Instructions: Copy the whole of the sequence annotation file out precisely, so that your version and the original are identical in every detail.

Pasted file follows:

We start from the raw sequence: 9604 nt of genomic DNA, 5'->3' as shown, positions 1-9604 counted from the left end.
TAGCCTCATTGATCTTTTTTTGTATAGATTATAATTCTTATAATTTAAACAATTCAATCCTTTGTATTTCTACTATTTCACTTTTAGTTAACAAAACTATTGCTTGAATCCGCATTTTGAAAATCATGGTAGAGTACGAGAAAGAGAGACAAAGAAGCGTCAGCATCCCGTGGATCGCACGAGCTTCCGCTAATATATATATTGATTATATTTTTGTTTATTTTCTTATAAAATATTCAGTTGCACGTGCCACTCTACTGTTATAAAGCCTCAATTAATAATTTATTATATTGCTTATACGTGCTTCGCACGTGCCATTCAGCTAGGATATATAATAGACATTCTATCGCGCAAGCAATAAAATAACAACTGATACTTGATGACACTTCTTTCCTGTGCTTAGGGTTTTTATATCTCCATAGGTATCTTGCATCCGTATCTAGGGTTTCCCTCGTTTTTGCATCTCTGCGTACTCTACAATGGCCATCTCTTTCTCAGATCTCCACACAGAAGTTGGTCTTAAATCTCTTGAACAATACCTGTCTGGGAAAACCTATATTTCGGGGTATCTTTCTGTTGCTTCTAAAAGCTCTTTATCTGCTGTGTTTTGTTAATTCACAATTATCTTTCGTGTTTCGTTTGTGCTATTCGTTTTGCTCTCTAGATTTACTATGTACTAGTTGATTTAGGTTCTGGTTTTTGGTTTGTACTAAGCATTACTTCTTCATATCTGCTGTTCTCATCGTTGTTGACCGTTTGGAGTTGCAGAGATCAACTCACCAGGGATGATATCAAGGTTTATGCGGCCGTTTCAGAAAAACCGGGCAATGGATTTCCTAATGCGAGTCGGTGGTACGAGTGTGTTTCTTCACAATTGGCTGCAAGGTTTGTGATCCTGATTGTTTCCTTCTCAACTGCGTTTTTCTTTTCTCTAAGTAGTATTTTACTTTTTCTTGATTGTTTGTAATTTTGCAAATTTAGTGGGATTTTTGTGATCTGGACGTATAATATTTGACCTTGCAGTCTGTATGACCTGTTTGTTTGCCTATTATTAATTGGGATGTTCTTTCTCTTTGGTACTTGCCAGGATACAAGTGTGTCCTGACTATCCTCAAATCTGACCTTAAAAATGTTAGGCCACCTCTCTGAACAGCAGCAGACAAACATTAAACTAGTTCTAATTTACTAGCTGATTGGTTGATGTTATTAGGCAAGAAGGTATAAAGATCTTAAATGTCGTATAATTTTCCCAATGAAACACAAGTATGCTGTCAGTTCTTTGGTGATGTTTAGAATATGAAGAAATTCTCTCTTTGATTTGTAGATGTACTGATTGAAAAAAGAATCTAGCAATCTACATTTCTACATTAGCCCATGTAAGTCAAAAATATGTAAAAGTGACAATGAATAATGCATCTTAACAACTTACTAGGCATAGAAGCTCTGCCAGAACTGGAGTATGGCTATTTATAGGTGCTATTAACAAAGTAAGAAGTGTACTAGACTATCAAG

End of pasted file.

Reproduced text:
We start from the raw sequence: 9604 nt of genomic DNA, 5'->3' as shown, positions 1-9604 counted from the left end.
TAGCCTCATTGATCTTTTTTTGTATAGATTATAATTCTTATAATTTAAACAATTCAATCCTTTGTATTTCTACTATTTCACTTTTAGTTAACAAAACTATTGCTTGAATCCGCATTTTGAAAATCATGGTAGAGTACGAGAAAGAGAGACAAAGAAGCGTCAGCATCCCGTGGATCGCACGAGCTTCCGCTAATATATATATTGATTATATTTTTGTTTATTTTCTTATAAAATATTCAGTTGCACGTGCCACTCTACTGTTATAAAGCCTCAATTAATAATTTATTATATTGCTTATACGTGCTTCGCACGTGCCATTCAGCTAGGATATATAATAGACATTCTATCGCGCAAGCAATAAAATAACAACTGATACTTGATGACACTTCTTTCCTGTGCTTAGGGTTTTTATATCTCCATAGGTATCTTGCATCCGTATCTAGGGTTTCCCTCGTTTTTGCATCTCTGCGTACTCTACAATGGCCATCTCTTTCTCAGATCTCCACACAGAAGTTGGTCTTAAATCTCTTGAACAATACCTGTCTGGGAAAACCTATATTTCGGGGTATCTTTCTGTTGCTTCTAAAAGCTCTTTATCTGCTGTGTTTTGTTAATTCACAATTATCTTTCGTGTTTCGTTTGTGCTATTCGTTTTGCTCTCTAGATTTACTATGTACTAGTTGATTTAGGTTCTGGTTTTTGGTTTGTACTAAGCATTACTTCTTCATATCTGCTGTTCTCATCGTTGTTGACCGTTTGGAGTTGCAGAGATCAACTCACCAGGGATGATATCAAGGTTTATGCGGCCGTTTCAGAAAAACCGGGCAATGGATTTCCTAATGCGAGTCGGTGGTACGAGTGTGTTTCTTCACAATTGGCTGCAAGGTTTGTGATCCTGATTGTTTCCTTCTCAACTGCGTTTTTCTTTTCTCTAAGTAGTATTTTACTTTTTCTTGATTGTTTGTAATTTTGCAAATTTAGTGGGATTTTTGTGATCTGGACGTATAATATTTGACCTTGCAGTCTGTATGACCTGTTTGTTTGCCTATTATTAATTGGGATGTTCTTTCTCTTTGGTACTTGCCAGGATACAAGTGTGTCCTGACTATCCTCAAATCTGACCTTAAAAATGTTAGGCCACCTCTCTGAACAGCAGCAGACAAACATTAAACTAGTTCTAATTTACTAGCTGATTGGTTGATGTTATTAGGCAAGAAGGTATAAAGATCTTAAATGTCGTATAATTTTCCCAATGAAACACAAGTATGCTGTCAGTTCTTTGGTGATGTTTAGAATATGAAGAAATTCTCTCTTTGATTTGTAGATGTACTGATTGAAAAAAGAATCTAGCAATCTACATTTCTACATTAGCCCATGTAAGTCAAAAATATGTAAAAGTGACAATGAATAATGCATCTTAACAACTTACTAGGCATAGAAGCTCTGCCAGAACTGGAGTATGGCTATTTATAGGTGCTATTAACAAAGTAAGAAGTGTACTAGACTATCAAG